The 3-step Method That Will Help You Create a Daily Meditation Practice

Ready or not, it’s time we give ourselves permission to chill.

Getty Images
Getty Images

In the United States, we overcomplicate creating a meditation habit the same way we overcomplicate everything else. Too many choices and conflicting information. You don’t need another app. In fact, you will become a much stronger, consistent meditator if you focus on the essentials. 

Sitting consistently for just five minutes per day— every day, no excuses—will potentially upgrade all our other habits. Thirty-five minutes of silence per week may not sound like much. It isn’t. But it is enough to strengthen our willpower and discipline. This sets the stage for increasing to ten, then fifteen minutes per day, every day. Our goal for our meditation practice is to build to a minimum of fifteen minutes every day, no excuses. One hour and forty-five minutes per week is now more time than most people spend in church, or in connecting with their intuition. It also primes us to give ourselves the other three permissions. 

Many people find that after thirty consecutive days of meditation, they feel a subtle difference when they miss a day. Something feels a bit off, and they feel more complete once they sit down to meditate. By this point, there’s a root system forming beneath the surface. This structure has some of the benefits mentioned above. We preserve our integrity. We improve at hearing what our bodies are telling us. This strengthens our discernment so we can pull back on undesirable habits, and people, and find more supportive ones. 

In meditation, by bringing our attention back as many times as necessary, we flex and strengthen our meta-attention. Although it’s nice when it happens, the goal of meditation isn’t the absence of thought. Our goal is to become aware of those thoughts, to release them, and to bring our attention back to an anchor point. Our anchor point could be our breath, our heartbeat, or a mantra. Thoughts will continue to float across the screen of our awareness. Noticing how often this occurs can be exhausting. However, if we’re determined to practice, there’s no limit to how many times we can clear the screen. Remember: every successful clearing of thought, and reclaiming your attention, is one rep in building your meta-attention muscle.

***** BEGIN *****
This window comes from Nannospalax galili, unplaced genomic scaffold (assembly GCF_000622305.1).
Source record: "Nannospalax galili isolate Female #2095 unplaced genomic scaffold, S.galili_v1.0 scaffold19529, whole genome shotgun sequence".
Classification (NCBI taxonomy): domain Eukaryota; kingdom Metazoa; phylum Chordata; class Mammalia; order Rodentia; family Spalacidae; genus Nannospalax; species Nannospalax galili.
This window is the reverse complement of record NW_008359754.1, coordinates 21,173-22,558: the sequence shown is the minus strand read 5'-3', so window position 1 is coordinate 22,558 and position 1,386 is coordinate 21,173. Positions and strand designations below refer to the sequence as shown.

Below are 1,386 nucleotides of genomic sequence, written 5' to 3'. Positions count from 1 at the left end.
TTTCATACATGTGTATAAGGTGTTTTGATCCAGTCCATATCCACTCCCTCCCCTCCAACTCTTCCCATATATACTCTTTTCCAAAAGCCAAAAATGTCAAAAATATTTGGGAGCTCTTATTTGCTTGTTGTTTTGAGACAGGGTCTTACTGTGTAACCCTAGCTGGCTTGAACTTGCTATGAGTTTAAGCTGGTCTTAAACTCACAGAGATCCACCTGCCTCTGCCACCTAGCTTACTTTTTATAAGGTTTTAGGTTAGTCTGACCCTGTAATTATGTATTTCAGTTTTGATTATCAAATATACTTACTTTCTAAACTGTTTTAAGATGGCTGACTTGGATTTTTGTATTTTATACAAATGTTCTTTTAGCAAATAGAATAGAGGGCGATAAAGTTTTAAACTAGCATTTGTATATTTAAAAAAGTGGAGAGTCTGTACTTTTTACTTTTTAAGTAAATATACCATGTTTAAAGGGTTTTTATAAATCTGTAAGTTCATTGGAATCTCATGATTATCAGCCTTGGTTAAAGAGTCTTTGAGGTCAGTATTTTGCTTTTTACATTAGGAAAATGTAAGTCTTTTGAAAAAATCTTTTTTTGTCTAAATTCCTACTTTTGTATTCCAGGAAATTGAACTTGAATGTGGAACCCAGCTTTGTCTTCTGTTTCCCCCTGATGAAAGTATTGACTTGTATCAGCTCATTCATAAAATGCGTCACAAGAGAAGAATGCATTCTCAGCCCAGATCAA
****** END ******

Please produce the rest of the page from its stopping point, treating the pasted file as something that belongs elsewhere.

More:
Meditation: Break it on down 

Whether you’re sitting for five minutes or five hours, a meditation session can easily be broken down into three necessary phases. 

PHASE 1: GETTING YOUR ATTENTION 

Right as you sit, roughly 5 to 10 percent of your session time can be used to claim your attention. This is done through breathing exercises. Start with simple 4-7-8 breathing cycles. This simply means to inhale deeply through the nose for a count of 4, hold for a count of 7, and exhale fully and slowly through the mouth for a count of 8. 

This technique works because you’re forcing a specific breathing pattern onto the involuntary nervous system. This is that squirrely part of us all this uncertainty gets in a twist. Four cycles of 4-7-8 breathing takes about fifty-seven seconds. (If you don’t have fifty-seven seconds, you have bigger problems and you may be beyond hope!) 

Sit up straight and expel all the breath from your lungs. Whether seated in a chair or cross-legged on